"It's like voting for something and holding your nose while you're doing it," Lambert said. "That's what I'm doing here in this process. At least we're getting some type of control factor out of this." He warned that if Hawkins continued to move ahead and drill its own well, Moscow would have no control whatsoever. "At least we've got the right to determine how much water we can give them."

According to the agreement, Moscow will provide 45 acre-feet of water annually to the 14,000-square-foot shopping center for indoor use.

Another 20 acre-feet annually will be provided for irrigation. In addition, the agreement allows for 2,500 to 3,000 gallons per minute to be available for fire protection. Hawkins would become a water utility customer of the city.

The agreement also allows for Hawkins to receive sanitary sewer treatment service from Moscow. Water and sewer rates for the shopping center, according to the agreement, will be made according to the city's regular fee schedule.

The agreement also bars the city from protesting or appealing any construction permits sought by Hawkins for the project. Hawkins, according to the agreement, will not challenge the city's plans to drill a new well near the shopping center site.

Lamar said he could not, in good conscience, vote in favor of the agreement. In addition to groundwater concerns, Lamar has maintained since being appointed to the council last year that he's against retail development in the corridor. He wants the eight-mile stretch to remain a transportation corridor only between the two university communities.

"I'm concerned about this proposal and I don't see clearly that this will benefit the residents of Moscow," Lamar said. "It makes me uncomfortable to not even be able to discuss the details of it with the public before making a decision."

While concerns continue to be voiced on the Idaho side of the border, officials in Whitman County keep touting the Hawkins shopping center as the beginning of retail development throughout the corridor that will provide shopping for consumers and tax dollars for government.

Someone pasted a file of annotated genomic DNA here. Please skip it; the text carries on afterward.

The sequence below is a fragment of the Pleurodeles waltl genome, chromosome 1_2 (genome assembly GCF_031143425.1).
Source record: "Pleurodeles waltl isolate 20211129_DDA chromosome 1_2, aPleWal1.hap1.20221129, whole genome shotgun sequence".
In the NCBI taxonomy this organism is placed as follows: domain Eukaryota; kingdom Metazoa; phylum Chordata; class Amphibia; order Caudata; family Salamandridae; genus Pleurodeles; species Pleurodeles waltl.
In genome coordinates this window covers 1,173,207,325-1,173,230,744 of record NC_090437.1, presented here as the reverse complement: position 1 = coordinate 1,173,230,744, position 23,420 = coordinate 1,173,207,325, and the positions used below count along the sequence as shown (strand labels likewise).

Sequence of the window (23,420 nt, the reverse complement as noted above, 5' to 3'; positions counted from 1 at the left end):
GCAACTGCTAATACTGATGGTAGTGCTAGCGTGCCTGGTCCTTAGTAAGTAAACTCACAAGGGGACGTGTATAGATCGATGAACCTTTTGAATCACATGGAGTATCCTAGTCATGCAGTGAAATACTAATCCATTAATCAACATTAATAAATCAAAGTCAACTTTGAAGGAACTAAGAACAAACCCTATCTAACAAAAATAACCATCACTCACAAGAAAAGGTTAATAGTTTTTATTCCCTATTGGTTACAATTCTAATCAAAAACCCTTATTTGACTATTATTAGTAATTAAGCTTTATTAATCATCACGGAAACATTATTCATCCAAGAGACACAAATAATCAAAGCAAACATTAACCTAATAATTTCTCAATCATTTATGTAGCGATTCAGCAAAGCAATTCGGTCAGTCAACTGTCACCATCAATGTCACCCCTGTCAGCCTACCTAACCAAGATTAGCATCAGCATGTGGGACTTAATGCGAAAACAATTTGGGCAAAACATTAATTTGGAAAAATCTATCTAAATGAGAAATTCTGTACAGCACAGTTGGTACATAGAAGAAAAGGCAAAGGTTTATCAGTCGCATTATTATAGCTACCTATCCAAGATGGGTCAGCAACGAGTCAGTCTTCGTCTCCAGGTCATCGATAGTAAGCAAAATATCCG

Hawkins spokespeople have said they plan to begin construction this year. The proposal calls for a Lowe's home improvement center to anchor the development, with room for at least two additional big-box stores.

3 comments:

Scotty said...

"The entire council took a verbal lashing from several citizens who voiced their displeasure with the behind-doors negotiations that led to an agreement that they feared could change the area economy and threaten groundwater resources."

That is not something that is readily talked about from the Moscow side. We have known that was the real reason for not allowing development in the corridor, but it has actually now been verbalized!



"Lamar said he could not, in good conscience, vote in favor of the agreement. In addition to groundwater concerns, Lamar has maintained since being appointed to the council last year that he's against retail development in the corridor. He wants the eight-mile stretch to remain a transportation corridor only between the two university communities."

Of course not, we are only in favor of development right up to the border of the state, but not into Whitman County, as that would provide an outlet for Whitman County to get a piece of the pie... see above.

Tom Forbes said...

Nope, that is and always has been the cover story. The no-growth elitist liberals don't want anything bigger than hemp stores and pottery factories ANYWHERE on the Palouse, and certainly no national chain stores of any kind.

Betsy Dickow, who opposed the plans for the Urban Renewal District, and Bill French, who supported a big-box size cap, are against economic growth in Moscow as well if it doesn't meet their narrow, left-wing criteria.

Mattwi said...

Hey here's an idea... Moscow public works can dig a giant hole, and we can go dump all of our snow in that hole, creating a large man made water reservoir... I'll dump my two feet X 10,000 sq feet of snow there for free.. LOL